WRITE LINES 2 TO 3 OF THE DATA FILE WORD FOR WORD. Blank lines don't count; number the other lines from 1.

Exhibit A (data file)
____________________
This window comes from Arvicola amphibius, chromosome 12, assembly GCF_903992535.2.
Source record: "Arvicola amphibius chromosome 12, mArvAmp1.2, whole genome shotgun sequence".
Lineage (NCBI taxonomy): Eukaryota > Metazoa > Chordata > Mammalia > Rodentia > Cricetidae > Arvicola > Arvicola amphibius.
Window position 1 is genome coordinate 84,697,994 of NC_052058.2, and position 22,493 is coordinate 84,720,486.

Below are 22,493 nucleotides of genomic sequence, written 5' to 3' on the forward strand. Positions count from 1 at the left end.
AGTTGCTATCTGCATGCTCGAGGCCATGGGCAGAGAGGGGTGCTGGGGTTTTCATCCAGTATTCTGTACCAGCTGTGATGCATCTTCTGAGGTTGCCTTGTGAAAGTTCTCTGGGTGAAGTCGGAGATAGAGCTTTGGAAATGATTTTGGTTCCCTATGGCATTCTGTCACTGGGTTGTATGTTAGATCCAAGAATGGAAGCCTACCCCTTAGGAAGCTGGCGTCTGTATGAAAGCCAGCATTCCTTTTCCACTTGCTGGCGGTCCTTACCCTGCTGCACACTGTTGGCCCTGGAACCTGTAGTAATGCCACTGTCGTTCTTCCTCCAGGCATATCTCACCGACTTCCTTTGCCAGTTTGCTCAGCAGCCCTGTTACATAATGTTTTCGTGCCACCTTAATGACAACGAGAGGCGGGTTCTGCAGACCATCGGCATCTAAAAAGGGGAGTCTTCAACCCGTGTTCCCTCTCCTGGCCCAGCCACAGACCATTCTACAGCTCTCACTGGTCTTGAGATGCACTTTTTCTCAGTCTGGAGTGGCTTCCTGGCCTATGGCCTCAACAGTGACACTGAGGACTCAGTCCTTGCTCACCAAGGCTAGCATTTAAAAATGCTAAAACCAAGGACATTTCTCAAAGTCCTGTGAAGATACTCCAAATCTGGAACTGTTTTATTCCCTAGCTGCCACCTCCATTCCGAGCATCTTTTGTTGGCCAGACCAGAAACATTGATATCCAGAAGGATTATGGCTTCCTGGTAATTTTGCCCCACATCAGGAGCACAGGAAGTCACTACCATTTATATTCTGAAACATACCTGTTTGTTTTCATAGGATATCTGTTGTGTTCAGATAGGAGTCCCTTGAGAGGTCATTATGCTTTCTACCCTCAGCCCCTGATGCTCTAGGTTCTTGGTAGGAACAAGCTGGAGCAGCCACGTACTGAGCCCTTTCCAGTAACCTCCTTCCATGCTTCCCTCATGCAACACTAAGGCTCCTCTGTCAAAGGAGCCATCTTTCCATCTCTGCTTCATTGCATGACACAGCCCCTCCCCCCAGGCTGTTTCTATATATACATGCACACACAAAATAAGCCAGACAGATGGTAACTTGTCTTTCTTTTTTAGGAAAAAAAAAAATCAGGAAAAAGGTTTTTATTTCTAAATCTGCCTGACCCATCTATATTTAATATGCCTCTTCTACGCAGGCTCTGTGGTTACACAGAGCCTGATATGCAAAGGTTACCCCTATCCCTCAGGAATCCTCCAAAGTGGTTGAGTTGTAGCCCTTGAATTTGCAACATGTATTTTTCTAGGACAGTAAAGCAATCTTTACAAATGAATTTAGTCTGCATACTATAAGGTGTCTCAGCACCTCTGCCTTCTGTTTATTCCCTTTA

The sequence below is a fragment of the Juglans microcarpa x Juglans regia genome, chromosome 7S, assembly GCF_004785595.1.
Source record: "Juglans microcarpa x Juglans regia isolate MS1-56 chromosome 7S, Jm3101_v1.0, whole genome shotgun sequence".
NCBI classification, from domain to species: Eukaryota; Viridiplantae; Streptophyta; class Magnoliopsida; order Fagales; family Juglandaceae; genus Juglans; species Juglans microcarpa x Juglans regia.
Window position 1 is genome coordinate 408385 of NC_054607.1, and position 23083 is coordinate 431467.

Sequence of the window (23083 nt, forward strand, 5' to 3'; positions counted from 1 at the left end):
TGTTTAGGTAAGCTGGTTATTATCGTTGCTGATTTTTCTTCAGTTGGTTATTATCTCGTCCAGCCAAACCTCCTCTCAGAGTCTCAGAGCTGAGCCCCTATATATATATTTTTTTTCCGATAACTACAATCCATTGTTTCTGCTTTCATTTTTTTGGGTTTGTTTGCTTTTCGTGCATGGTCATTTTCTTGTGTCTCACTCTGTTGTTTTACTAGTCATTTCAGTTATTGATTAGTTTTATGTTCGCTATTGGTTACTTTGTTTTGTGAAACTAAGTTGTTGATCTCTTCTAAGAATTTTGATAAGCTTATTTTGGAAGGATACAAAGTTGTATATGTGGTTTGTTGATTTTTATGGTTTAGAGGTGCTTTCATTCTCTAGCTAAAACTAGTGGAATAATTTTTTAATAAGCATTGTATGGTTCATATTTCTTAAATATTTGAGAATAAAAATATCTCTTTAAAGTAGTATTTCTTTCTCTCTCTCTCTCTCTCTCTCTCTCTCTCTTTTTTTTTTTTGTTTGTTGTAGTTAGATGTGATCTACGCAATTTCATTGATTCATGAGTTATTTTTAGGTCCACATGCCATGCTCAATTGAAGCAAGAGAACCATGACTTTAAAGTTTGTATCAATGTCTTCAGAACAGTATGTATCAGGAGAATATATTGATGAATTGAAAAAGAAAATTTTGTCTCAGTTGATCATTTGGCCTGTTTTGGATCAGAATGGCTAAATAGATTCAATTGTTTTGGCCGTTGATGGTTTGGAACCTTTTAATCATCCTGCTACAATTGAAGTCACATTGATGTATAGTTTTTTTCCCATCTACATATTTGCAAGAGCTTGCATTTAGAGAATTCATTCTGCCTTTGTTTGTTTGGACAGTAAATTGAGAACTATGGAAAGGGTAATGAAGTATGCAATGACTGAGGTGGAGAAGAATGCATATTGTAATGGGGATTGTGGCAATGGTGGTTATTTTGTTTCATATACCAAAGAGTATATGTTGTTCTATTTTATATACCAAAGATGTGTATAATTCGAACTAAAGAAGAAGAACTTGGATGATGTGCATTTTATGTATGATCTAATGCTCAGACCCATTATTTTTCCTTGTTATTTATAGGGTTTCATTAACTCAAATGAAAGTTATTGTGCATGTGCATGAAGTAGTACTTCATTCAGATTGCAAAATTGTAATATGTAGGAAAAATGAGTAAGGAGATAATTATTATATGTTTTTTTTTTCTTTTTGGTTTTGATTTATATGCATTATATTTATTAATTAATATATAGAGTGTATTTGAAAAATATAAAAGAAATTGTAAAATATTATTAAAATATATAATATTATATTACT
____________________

Source record: "Arvicola amphibius chromosome 12, mArvAmp1.2, whole genome shotgun sequence".
Lineage (NCBI taxonomy): Eukaryota > Metazoa > Chordata > Mammalia > Rodentia > Cricetidae > Arvicola > Arvicola amphibius.